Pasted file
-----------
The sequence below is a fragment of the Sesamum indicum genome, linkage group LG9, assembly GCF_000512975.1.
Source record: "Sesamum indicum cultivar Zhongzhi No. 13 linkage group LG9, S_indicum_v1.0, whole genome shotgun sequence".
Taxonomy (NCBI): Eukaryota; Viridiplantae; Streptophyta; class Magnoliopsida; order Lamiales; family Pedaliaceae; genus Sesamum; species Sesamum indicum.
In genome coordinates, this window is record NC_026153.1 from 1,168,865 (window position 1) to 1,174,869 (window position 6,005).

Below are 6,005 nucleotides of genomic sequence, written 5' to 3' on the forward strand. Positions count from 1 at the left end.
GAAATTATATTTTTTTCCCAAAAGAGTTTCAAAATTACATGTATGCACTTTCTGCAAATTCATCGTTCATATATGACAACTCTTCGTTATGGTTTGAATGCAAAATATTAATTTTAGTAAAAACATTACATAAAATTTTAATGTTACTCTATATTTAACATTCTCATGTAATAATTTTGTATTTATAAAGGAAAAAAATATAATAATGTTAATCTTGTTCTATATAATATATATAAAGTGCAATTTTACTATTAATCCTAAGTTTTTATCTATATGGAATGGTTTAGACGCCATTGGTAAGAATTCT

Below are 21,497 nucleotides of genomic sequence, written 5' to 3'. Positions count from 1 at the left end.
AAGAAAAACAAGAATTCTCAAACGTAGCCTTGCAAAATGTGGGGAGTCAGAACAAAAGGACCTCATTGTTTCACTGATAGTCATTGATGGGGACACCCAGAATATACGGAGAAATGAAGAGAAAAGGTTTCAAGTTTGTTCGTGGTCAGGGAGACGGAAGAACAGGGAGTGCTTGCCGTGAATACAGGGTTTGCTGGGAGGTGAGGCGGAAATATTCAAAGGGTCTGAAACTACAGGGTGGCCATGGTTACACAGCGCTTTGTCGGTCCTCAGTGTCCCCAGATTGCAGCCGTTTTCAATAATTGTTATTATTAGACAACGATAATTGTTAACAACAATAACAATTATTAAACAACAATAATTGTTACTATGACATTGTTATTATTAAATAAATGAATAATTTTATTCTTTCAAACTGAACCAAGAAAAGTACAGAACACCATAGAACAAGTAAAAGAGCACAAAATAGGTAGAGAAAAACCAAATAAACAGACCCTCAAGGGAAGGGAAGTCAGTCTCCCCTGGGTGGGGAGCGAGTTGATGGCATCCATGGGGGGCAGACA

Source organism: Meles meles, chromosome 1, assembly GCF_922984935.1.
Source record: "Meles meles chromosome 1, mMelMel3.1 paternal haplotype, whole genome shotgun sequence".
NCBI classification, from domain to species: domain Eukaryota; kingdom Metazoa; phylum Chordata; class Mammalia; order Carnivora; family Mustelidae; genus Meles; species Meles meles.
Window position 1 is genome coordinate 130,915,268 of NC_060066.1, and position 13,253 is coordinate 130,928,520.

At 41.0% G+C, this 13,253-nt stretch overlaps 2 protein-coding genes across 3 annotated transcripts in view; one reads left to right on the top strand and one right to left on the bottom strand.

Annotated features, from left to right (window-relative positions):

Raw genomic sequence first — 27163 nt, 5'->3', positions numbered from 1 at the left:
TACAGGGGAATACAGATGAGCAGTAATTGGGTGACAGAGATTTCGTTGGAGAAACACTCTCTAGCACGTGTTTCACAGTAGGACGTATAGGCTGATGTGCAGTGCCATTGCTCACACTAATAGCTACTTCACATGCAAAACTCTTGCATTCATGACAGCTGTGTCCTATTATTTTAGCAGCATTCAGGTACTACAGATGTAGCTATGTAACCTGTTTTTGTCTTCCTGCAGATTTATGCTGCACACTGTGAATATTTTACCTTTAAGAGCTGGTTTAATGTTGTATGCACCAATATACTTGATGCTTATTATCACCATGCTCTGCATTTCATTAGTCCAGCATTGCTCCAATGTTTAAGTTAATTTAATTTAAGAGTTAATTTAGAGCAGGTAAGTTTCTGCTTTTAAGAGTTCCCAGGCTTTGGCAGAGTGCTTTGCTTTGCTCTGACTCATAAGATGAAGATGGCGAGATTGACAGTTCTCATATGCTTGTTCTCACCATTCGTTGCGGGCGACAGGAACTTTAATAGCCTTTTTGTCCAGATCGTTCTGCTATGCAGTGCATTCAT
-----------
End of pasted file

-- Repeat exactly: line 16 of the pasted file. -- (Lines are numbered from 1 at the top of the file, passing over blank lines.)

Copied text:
TACAGGGGAATACAGATGAGCAGTAATTGGGTGACAGAGATTTCGTTGGAGAAACACTCTCTAGCACGTGTTTCACAGTAGGACGTATAGGCTGATGTGCAGTGCCATTGCTCACACTAATAGCTACTTCACATGCAAAACTCTTGCATTCATGACAGCTGTGTCCTATTATTTTAGCAGCATTCAGGTACTACAGATGTAGCTATGTAACCTGTTTTTGTCTTCCTGCAGATTTATGCTGCACACTGTGAATATTTTACCTTTAAGAGCTGGTTTAATGTTGTATGCACCAATATACTTGATGCTTATTATCACCATGCTCTGCATTTCATTAGTCCAGCATTGCTCCAATGTTTAAGTTAATTTAATTTAAGAGTTAATTTAGAGCAGGTAAGTTTCTGCTTTTAAGAGTTCCCAGGCTTTGGCAGAGTGCTTTGCTTTGCTCTGACTCATAAGATGAAGATGGCGAGATTGACAGTTCTCATATGCTTGTTCTCACCATTCGTTGCGGGCGACAGGAACTTTAATAGCCTTTTTGTCCAGATCGTTCTGCTATGCAGTGCATTCAT